Q&A: Edward Sharpe and the Magnetic Zeros
Happy-go-lucky hippies Edward Sharpe and the Magnetic Zeros have hit a high note in their career. Formed in 2007 by frontman Alex Ebert, the band broke onto the indie music scene with their hit “Home.” The sprawling Californian group has released two albums, 2009’s Up From Below and 2012’s Here, on Rough Trade records and has a third, self-titled LP set to drop on July 23rd. The band’s twelve members, currently on yet another epic tour, travel on a Craigslist-sourced bus driven by a rap artist dubbed Corn Fed.
We spoke to guitarist/vocalist Christian Letts, who was with the band from the very beginning.
Q: You’ve known Alex for most of your life. Tell me about your relationship with him and how you two came to be playing music together.
A: I moved from
to L.A. when we
were 3 or 4 and we went to preschool together. We were always drawing together
or playing on the same soccer team. We’ve been mates forever; brothers, really.
Six-and-half years ago, Alex got an idea and started working out a record with Jade [Castrinos]. I came over to lay out guitar on “Home” and “40 Day Dream.” We booked a show without having a full band. We had a couple of weeks and started calling all our friends until it became this bigger orchestra.
It’s funny how it all works out. I’m really proud of what we have. I’ve very grateful to have been friends with Alex for this long and to have been creating together for this long. It’s a blessing.
Q: Tell me about the band’s relationship with your fans. It seems like your shows are more of a shared experience for all rather than a performance. There’s not a “We’re the celebrities and you shall adore us” attitude.
A: Not at all. The biggest thing for us is breaking down that wall. When we do a show, it’s 50-50. Everyone is responsible for creating what the evening is going to be. It’s never been “We’re the band. You guys shut up and watch us.”
Q: Most of your songs are upbeat and have positive messages. Do you ever have days when you just don’t want to go onstage and sing about love and happiness again? If so, how do you get back into an optimistic mindset?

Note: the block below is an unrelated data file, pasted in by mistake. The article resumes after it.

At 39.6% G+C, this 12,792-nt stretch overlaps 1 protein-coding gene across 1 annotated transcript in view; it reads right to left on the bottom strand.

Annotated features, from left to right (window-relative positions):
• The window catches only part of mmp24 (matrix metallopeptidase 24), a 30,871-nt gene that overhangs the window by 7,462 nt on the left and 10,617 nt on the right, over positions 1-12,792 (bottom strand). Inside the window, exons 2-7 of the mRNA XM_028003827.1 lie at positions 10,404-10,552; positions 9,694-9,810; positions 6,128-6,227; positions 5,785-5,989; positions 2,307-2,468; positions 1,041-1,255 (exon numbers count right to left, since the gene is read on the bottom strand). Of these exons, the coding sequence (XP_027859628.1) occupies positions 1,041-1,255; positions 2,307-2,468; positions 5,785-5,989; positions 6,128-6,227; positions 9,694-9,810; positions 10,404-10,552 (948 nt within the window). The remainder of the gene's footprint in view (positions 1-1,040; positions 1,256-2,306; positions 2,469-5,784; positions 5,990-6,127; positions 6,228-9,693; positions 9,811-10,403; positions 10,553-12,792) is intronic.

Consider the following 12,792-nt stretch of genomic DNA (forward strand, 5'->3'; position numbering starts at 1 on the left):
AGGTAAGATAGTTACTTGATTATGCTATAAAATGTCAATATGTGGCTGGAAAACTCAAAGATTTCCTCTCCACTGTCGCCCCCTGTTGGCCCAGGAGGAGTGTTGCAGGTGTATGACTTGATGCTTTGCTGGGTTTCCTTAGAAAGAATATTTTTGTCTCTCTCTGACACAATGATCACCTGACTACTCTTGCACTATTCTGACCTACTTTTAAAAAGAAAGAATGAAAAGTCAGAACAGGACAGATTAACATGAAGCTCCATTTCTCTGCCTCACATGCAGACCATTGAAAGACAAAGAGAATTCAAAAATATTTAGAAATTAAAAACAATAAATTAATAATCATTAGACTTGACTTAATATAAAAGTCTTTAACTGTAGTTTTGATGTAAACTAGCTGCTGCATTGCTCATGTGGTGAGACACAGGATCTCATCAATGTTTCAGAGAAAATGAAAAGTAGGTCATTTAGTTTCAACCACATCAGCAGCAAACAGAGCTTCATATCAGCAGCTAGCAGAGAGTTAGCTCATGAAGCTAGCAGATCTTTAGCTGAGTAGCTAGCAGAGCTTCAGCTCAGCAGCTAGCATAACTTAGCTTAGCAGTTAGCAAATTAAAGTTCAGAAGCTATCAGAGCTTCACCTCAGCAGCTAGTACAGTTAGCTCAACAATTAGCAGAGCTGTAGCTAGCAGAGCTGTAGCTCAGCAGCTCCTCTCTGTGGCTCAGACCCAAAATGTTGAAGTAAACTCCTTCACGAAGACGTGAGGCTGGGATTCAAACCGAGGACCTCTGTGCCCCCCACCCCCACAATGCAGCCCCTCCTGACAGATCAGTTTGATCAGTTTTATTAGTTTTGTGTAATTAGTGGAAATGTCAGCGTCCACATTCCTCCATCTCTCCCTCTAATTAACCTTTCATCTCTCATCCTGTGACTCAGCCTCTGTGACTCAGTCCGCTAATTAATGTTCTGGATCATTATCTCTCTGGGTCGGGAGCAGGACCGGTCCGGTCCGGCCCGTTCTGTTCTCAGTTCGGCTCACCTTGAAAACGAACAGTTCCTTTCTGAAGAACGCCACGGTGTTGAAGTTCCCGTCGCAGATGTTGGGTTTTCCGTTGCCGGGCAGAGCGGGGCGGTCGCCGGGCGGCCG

A: Some songs are dark. I think we’ve done well with balancing. There are times when you feel like, “Fuck, man,” because you’re sick or something else is going on in your life that makes you feel like you’re not there. But then you get onstage and by hit one you’re enjoying yourself again. The gratitude brings you back.
Q: For those of us who haven’t had the experience of touring with a band, to what would you compare the dynamic? Summer camp? A blended family?
A: Definitely a family. It’s not worth it if you don’t love everyone, especially since we spend all our time on the fucking bus together. Sometimes I feel like I’m missing out on things, like my mother’s birthday, or being away from my fiancée, but my family is very understanding. Being able to play shows and be part of something positive—I love that. It’s everything all at once.
Q: Do you get much private time on the road with that many people around? Are you ever allowed to have the bus to yourself?
A: No, you can’t have the bus to yourself! We all have bikes, so we use those to take adventures if we need to get away.
Q: Do you feel like you are on a spiritual mission as well as a musical one?
A: Personally, I’m always on that mission and trying to define what spirituality means to me. This band has helped me with that.
Q: What can listeners anticipate for your third album?
A: We are a tricky band to try to describe. We sound like Edward Sharpe and the Magnetic Zeros, which is fucking awesome. Sonically, it’s our biggest album. It’s very rambunctious.
Q: Do you feel your shows are better suited to outdoor venues and festivals as opposed to clubs? Do you have a preference?
A: I think we are good at adapting to either. It is equally great to be playing outside at a festival or to be in a small club of 250 people and be really fucking sweaty.